Trip Report — International Boatbuilding Training College


“…there is nothing—absolute nothing—half so much worth doing as simply messing about in boats.” — the Water Rat, from The Wind in the Willows, Kenneth Grahame, 1908.

We didn’t really get to mess around with boats much on our visit to the International Boatbuilding Training College last week. But we did get a grand tour of this remarkable facility on Oulton Broad in Lowestoft, Suffolk, said to be England’s easternmost settlement. Our thanks to the proud owner of the college, Mike Tupper, for taking the time to show us around.

Students from all over the world learn every aspect of boat building and repair, general woodworking and furniture-making — professionals and hobbyists alike. IBTC offers 47-week courses on Practical Boatbuilding and Joinery and Furniture as well as shorter courses: Build Your Own Boat (24 weeks — yes, you sail away at the end of it in your own boat), Woodworking Skills (12 weeks),  Introduction to Boat Surveying, and many more courses that cover all aspects of boatbuilding. And they include the whole gamut of non-woodworking boat-related skills: Glass Reinforced Plastics (4 days), Rope Work — Knots and Splicing (30 different knots!), as well as Rigging, Lofting, Caulking, Welding, and so much more.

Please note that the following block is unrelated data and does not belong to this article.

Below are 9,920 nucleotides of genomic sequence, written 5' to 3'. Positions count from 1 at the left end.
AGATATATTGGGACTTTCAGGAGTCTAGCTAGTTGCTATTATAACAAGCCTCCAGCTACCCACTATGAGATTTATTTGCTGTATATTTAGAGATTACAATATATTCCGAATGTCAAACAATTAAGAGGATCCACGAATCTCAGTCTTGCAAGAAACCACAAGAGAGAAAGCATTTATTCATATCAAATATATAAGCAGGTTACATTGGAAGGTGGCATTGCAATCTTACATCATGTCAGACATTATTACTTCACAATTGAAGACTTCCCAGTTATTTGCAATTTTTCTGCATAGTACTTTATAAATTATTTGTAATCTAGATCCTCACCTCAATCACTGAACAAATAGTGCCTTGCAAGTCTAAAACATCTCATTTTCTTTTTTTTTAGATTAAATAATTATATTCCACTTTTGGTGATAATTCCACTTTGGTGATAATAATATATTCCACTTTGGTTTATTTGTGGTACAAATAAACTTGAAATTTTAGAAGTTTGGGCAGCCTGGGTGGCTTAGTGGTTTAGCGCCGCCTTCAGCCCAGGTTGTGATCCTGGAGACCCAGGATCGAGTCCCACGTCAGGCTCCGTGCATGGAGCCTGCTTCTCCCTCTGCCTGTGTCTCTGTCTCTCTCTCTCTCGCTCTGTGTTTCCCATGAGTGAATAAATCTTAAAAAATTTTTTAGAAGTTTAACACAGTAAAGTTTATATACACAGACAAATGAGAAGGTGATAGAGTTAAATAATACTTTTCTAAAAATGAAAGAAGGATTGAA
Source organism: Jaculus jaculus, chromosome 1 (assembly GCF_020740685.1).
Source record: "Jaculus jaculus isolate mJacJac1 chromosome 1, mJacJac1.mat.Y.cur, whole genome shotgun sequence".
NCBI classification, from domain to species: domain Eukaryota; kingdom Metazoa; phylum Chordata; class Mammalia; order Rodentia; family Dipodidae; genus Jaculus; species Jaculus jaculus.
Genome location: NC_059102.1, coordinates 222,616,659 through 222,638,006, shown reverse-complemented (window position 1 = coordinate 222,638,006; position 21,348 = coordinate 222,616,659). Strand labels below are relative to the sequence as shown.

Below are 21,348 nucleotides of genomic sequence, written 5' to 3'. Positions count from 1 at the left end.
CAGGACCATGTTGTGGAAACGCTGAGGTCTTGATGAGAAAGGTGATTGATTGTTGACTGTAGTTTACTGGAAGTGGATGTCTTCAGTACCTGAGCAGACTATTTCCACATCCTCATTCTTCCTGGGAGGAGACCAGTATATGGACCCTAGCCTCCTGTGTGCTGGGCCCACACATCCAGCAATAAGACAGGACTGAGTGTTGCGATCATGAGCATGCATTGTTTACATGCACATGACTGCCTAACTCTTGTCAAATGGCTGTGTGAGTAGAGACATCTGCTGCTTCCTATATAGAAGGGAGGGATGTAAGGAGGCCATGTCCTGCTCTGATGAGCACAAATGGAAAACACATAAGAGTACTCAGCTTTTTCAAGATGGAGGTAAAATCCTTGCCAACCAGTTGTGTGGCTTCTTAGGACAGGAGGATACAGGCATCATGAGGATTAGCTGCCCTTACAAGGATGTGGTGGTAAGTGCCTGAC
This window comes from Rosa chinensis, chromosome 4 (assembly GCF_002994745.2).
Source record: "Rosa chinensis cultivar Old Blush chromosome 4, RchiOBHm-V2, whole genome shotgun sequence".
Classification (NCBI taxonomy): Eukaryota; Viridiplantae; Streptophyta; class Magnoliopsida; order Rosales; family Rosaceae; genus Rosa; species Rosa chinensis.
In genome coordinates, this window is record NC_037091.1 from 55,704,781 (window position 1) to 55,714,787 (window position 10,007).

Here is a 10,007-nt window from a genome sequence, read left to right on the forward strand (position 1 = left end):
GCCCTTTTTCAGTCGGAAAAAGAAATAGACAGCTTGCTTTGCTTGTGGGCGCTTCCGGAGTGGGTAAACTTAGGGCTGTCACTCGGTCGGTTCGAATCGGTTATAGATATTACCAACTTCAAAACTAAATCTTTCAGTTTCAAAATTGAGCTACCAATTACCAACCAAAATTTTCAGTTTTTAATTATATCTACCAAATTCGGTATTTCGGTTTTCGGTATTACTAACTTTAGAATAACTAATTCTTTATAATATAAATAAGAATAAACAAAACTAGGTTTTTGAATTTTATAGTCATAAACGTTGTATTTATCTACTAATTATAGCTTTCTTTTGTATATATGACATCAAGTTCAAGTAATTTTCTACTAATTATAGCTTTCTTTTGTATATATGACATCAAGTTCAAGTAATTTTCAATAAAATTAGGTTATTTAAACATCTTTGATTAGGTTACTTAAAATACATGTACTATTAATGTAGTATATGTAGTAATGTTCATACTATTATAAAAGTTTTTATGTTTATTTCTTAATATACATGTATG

There are boats of every style everywhere in this facility, in every stage of manufacture and repair. The work gets done on each as the curriculum dictates, moving from boat to boat as the students progress. Most of the boats are brought to the school by their owners who contract the school for repairs. They pay for the needed materials plus a small percentage but even though accepted for repair, there is no guarantee when a boat will be ready — could be years.